Residents return to their village 11 years after the Fukushima nuclear tragedy

More than 11 years after Japan’s worst nuclear disaster, the government on Sunday lifted evacuation orders in part of a village previously classified as a restricted area, allowing residents to return home.

Kazunori Iwayama, a former resident of Katsurao village, which is about 40 kilometers (24 miles) from the Fukushima Daiichi plant, said, “It feels like we’ve finally reached the starting line and being able to focus on getting back to normal.”
On March 11, 2011, a magnitude 9.0 earthquake struck the country’s coast, triggering a tsunami that caused a power plant collapse and a large release of radioactive material. It was the worst nuclear disaster in the world since Chernobyl in 1986.

More than 300,000 people living near the nuclear power plant were forced to temporarily evacuate, and thousands more did so voluntarily. Once bustling communities were turned into ghost towns.

In recent years, large-scale cleanup and decontamination efforts have allowed some residents who once lived in the former exclusion zone to return. On Sunday, Iwayama witnessed the reopening of a gate blocking access to his home in Katsurao’s Noyuki neighborhood at 8:00 am local time. Evacuation orders for most of the village were lifted in June 2016, allowing registered residents to come and go, said a village official, who refused to be identified as is customary in Japan. Most of those who have returned since 2016 are elderly.

However, some households are still waiting for their parts of the village to be decontaminated, the official said. Decontamination work near a primary school in Katsurao, near the tsunami-damaged Fukushima Daiichi nuclear power plant on December 4, 2011.

Japanese Prime Minister Fumio Kishida said this month the opening marked the first time residents were allowed to return to live in Katsurao’s Noyuki district, dubbed the “hard to return” area, an area with levels high radiation levels of up to 50 millisieverts. International safety bodies recommend that annual radiation doses be kept below 20 millisieverts, the equivalent of two whole-body CT scans.

The Japanese government concluded that radiation levels had dropped enough for residents to return, although the figure has not been released. So far, only four out of 30 households have said they intend to return to Noyuki district, the village official said.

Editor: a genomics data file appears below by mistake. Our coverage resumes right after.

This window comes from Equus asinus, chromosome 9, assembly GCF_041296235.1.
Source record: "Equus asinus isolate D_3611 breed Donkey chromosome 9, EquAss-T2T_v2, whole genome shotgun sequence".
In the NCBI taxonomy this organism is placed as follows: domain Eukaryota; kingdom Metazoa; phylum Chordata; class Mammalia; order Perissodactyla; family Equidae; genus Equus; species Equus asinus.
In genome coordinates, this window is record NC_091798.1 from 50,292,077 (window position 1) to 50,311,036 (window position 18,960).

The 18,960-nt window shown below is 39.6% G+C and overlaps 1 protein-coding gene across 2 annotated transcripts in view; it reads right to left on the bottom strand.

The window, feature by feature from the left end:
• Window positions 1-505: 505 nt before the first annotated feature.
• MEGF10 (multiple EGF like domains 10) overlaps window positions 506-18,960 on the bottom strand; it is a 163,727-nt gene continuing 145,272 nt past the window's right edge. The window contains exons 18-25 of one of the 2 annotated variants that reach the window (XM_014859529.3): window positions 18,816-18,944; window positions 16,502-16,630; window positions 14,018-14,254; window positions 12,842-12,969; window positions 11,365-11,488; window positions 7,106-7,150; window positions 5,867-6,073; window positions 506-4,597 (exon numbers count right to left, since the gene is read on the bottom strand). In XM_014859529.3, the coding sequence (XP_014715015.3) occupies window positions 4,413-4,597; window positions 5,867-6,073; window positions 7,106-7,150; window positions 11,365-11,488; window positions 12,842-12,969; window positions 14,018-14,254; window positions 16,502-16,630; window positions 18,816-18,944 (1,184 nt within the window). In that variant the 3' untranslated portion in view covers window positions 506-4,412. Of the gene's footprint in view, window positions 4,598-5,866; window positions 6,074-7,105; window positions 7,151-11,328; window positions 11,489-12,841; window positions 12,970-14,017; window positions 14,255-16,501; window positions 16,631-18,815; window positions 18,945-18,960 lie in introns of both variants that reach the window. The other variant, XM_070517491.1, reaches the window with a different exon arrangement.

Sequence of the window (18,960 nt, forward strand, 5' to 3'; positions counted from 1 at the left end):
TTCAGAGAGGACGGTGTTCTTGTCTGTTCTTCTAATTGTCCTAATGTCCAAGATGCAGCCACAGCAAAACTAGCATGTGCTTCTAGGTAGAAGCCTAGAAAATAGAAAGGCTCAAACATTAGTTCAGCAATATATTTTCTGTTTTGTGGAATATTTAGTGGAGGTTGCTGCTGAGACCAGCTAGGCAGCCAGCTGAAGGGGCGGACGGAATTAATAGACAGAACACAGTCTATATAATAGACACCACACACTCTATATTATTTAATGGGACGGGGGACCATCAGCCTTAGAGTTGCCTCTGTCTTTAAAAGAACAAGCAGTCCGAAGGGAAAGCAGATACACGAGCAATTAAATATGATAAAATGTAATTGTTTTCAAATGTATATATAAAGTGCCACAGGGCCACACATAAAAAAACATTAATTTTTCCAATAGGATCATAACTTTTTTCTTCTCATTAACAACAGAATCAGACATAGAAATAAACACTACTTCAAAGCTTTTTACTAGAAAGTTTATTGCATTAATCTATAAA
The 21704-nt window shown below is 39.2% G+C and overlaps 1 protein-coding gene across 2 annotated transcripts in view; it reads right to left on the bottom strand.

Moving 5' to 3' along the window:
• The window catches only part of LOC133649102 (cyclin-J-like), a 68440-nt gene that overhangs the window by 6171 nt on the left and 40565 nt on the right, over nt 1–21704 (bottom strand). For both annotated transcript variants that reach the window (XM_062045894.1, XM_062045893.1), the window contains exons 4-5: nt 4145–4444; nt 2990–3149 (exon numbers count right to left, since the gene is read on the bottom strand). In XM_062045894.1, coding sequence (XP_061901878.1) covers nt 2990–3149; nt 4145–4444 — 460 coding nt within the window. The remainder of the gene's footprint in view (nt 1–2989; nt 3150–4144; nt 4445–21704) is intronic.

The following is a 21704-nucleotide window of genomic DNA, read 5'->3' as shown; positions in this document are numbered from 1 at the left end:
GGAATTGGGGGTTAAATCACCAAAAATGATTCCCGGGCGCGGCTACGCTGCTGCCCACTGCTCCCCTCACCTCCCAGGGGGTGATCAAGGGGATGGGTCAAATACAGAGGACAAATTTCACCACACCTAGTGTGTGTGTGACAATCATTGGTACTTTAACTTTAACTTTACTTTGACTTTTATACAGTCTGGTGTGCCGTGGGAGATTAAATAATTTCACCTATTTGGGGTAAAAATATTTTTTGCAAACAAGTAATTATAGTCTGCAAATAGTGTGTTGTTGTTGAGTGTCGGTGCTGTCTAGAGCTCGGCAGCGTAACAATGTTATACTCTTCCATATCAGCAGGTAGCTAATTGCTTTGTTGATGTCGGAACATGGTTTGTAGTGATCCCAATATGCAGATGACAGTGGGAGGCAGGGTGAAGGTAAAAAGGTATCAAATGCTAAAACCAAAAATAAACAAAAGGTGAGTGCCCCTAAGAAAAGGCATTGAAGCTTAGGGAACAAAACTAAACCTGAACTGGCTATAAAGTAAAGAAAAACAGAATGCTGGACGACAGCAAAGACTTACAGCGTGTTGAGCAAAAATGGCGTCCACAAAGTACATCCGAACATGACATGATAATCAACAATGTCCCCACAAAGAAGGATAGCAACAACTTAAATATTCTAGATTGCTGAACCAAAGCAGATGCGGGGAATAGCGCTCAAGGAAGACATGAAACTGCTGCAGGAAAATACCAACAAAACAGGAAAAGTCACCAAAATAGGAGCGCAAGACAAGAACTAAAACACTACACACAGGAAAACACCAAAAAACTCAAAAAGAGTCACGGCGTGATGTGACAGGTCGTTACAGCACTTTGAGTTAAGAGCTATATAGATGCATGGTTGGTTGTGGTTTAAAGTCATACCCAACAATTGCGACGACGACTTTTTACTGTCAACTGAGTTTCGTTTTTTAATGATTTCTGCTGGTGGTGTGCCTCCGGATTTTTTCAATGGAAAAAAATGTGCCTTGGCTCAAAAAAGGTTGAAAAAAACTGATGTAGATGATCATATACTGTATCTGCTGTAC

Before the disaster, the village of Katsurao had about 1,500 inhabitants. Many of those who left have rebuilt their lives elsewhere, the official said.

Others may still be concerned about the radiation. Despite decontamination efforts, a 2020 survey conducted by Kwansei Gakuin University found that 65 percent of displaced people no longer wanted to return to Fukushima prefecture: 46 percent feared residual contamination and 45 percent had settled elsewhere.

As of March 2020, only 2.4% of Fukushima prefecture was off limits to residents, and parts of that area were also accessible for short visits, according to the Japanese Ministry of Environment. But there is still a lot to do.
The Katsurao village official said about 337 square kilometers of land in seven townships of Fukushima are considered “difficult to return” areas. Of these, only 27 square kilometers in six of the same municipalities are specified reconstruction zones.

“This means more work is needed and other families are waiting for the areas they lived in to be decontaminated and restored,” she said. By the end of the month, restrictions are expected to be partially lifted for Futaba and nearby Okuma – home to the Fukushima Daiichi nuclear power plant – and similar easing is expected in three other municipalities by 2023, the official said. He added that there is still no timeline for areas outside the reconstruction bases. “This is a milestone,” Hiroshi Shinoki, the mayor of Katsurao Village, told reporters on Sunday. “It is our duty to try to bring things back to the way they were 11 years ago as much as possible.”

Shinoki said he wanted to revive local agriculture, an important industry in the area, to attract residents. In recent years, countries have gradually eased import bans on products from Fukushima Prefecture. In February, Taiwan lifted its ban on food from Fukushima and four other regions. “It seems people have forgotten about Fukushima, but we are still recovering,” Iwayama said. “Our rice, vegetables and fruit are normal … we want people to know that these products are safe,” she said.